OPINION: The Lesson Of Parkland? Fatherhood Matters

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The first anniversary of the Valentine’s Day Massacre-in-contemporary reality, the Parkland shooting on Feb. 14, 2018, brings memories of students-turned-activists and vows to end mass shootings. But mass shootings in the U.S. are now so common that our current rate of almost one-per-day in the ensuing year makes it clear that the lessons of Parkland are far from being learned.

What are the lessons? We can blame toxic politics, poor family values, violence in the media, violence in video games, access to guns, and mental illness. Each is a player. But our daughters live in the same homes, exposed to the same toxic politics, family values, the same access to the same guns, video games, and media, and similar mental illnesses. Yet our daughters are not killing. Our sons are. Why?

Aside from being male, almost all of these lone mass shooters has in common one other quality: dad-deprivation. That is, minimal or no father involvement. Dad-deprivation was common not only to Nikolas Cruz of Parkland, but also to Adam Lanza (Sandy Hook); Robert Bowers (Synagogue); David Katz (Jacksonville); Elliott Rodgers (UC Santa Barbara); Dylan Roof (Charleston Church); and, most telling, to the deadliest mass shooting in recent U.S. history by Stephen Paddock (Las Vegas).

How and why does dad-deprivation create such toxicity? One answer is that while both girls and boys suffer in dozens of ways from a lack of father involvement, the boys suffer more drastically than their sisters, and differently than their sisters.

Dad-deprived boys suffer not only from lack of a dad as role model, but also from the bonds good dads tend to create by doing with their children, whether via roughhousing, coaching, teasing, camping, chasing, skiing — not just watching the children while playing at the playground, but playing with their children.

The father-child bond dads are more likely to create — but which moms can also create — allows dads to enforce boundaries with less resentment and rebellion. Enforced boundaries is the pivotal preventer of the boy crisis. Enforced boundaries is a prerequisite for postponed gratification, and therefore an ability to complete homework or the practice necessary to excel in sports or other activities, and allow a child to have pride rather than shame.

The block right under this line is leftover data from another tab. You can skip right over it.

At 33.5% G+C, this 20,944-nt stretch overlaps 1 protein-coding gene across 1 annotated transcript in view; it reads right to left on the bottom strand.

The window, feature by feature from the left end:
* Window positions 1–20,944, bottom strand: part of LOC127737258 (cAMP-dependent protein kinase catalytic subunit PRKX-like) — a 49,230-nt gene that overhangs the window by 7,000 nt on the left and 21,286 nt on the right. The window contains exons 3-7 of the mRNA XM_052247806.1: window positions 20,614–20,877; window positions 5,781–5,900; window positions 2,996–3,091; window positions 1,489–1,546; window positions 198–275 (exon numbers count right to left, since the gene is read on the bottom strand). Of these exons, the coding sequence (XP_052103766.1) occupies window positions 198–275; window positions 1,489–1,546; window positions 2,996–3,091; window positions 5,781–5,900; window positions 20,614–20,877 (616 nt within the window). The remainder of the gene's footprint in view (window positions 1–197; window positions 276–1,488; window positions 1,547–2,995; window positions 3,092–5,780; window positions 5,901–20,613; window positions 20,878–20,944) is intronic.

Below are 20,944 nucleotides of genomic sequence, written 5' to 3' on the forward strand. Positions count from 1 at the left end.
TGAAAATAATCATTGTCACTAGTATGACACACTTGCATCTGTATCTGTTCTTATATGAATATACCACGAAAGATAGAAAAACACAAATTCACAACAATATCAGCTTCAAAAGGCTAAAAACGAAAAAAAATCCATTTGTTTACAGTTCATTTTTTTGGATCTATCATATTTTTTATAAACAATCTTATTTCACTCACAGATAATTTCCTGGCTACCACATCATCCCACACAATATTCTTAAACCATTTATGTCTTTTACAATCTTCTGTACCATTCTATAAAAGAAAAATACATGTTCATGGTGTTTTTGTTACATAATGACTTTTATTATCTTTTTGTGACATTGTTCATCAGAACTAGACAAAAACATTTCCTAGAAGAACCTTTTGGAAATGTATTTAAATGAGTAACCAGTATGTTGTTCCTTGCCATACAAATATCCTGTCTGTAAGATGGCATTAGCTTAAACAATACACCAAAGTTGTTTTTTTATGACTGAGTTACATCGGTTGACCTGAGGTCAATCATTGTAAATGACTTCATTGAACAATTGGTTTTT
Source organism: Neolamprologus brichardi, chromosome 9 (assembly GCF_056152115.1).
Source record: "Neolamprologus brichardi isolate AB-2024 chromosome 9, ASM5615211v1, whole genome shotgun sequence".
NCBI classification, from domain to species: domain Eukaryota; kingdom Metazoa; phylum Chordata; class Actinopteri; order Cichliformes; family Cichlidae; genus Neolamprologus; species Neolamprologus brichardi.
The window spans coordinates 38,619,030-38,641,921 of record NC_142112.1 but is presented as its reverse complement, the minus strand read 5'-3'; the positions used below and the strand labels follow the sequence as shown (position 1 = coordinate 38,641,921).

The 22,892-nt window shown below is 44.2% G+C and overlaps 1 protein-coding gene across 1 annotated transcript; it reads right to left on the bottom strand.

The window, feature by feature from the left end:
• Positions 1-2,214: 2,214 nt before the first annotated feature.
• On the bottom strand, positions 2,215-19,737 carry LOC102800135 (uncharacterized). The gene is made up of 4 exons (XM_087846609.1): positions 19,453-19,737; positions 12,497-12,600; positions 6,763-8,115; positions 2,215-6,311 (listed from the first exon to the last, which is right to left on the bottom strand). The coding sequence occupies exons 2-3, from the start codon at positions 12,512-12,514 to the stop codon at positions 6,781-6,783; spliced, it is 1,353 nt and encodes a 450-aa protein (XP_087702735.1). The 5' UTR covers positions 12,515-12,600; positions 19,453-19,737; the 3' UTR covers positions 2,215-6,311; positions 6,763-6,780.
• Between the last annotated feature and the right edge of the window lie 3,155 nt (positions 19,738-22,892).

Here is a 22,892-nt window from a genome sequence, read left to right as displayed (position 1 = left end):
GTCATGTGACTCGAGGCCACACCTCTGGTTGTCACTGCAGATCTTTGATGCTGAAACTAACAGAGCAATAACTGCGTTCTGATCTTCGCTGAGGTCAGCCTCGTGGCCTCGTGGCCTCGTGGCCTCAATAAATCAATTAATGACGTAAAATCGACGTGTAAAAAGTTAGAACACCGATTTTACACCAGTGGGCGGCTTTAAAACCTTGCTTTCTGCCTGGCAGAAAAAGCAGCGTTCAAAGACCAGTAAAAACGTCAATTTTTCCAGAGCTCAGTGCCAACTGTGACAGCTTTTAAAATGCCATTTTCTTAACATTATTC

Dad-deprived boys are especially likely to fail in the two biggest predictors of success — reading and writing — in all 63 of the largest developed nations. As survival is less of a problem, the largest developed nations give more permission for divorce, and for children to be raised without dads.

More counterintuitively, dad-deprived boys are likely to have less empathy and fewer social skills, and therefore fewer friends. Hence the loneliness of almost all the mass shooters.

Additionally, a dad-deprived boy is often overprotected and therefore sensitive, so he acutely feels the diminished respect from teachers and peers when he does not succeed at either school or activities. He is more likely to feel ashamed, depressed, and without real-life purpose, thus seeking dopamine fixes via addiction to video games, drugs, opioids or porn. Or, to escape the depression, suicide. A mass shooting is not just a homicide; it is also a suicide — either literally, or practically.

If a dad-deprived boy’s anger is great enough, a school shooting may direct his anger at those who gave him no respect, or a mass shooting at people or groups he feels are depriving him of respect. Middle-class families, with high expectations, magnify the internalized shame of failure in school and failure to launch in life. These mass shootings are usually by white males, often from middle-class homes.

In brief, these boys hurt. And boys who hurt, hurt us. Mass shootings are just a symptom. ISIS recruits are almost entirely boys with minimal or no father involvement. Dad-deprived boys riddle our cities with crime — thus while we have thousands of women’s centers, our nation’s men’s centers are called prisons. Among the 93 percent male prisoners, more than 90 percent are dad-deprived. The boys, going from a home with no dad to a school with no male teachers, are yearning for guidance, and vulnerable to the seduction of identity-by-gang leader or drug dealer.

Are there solutions? If dad involvement is a solution, we have to ask, “Do dads want to be involved?” When the Pew Research Center finally asked fully-employed dads whether they would prefer to be full-time dads or full-time workers, 49 percent responded that they would prefer to be full-time dads — but their family needed the money. When we honored boys who served in war as heroes, young men were willing to die. When we honor young men as heroes who serve their family, young men will be willing to be “father warriors.” Years after John Lennon joined a men’s group I formed, he told me that his decision to leave his solo career and raise his son Sean full-time was “the best decision of my life.”

What if the involvement of the biological dad is not possible? Involve your son in the Boy Scouts, sports, or a faith-based community. Schools can recruit male teachers for elementary schools, and revive recess and vocational school training.

Divorce is best prevented by communication, not legislation. Schools can develop curricula in communication from elementary school on.

If boys were prone to express the pain of their dad-deprivation, their hashtag might be #NoRoleModel. If they were to ask for what they were missing, it might be #DadToo.

Dr. Warren Farrell is the co-author of The Boy Crisis. He was elected three times to the Board of the National Organization for Women in New York City.

The views and opinions expressed in this commentary are those of the author and do not reflect the official position of The Daily Caller.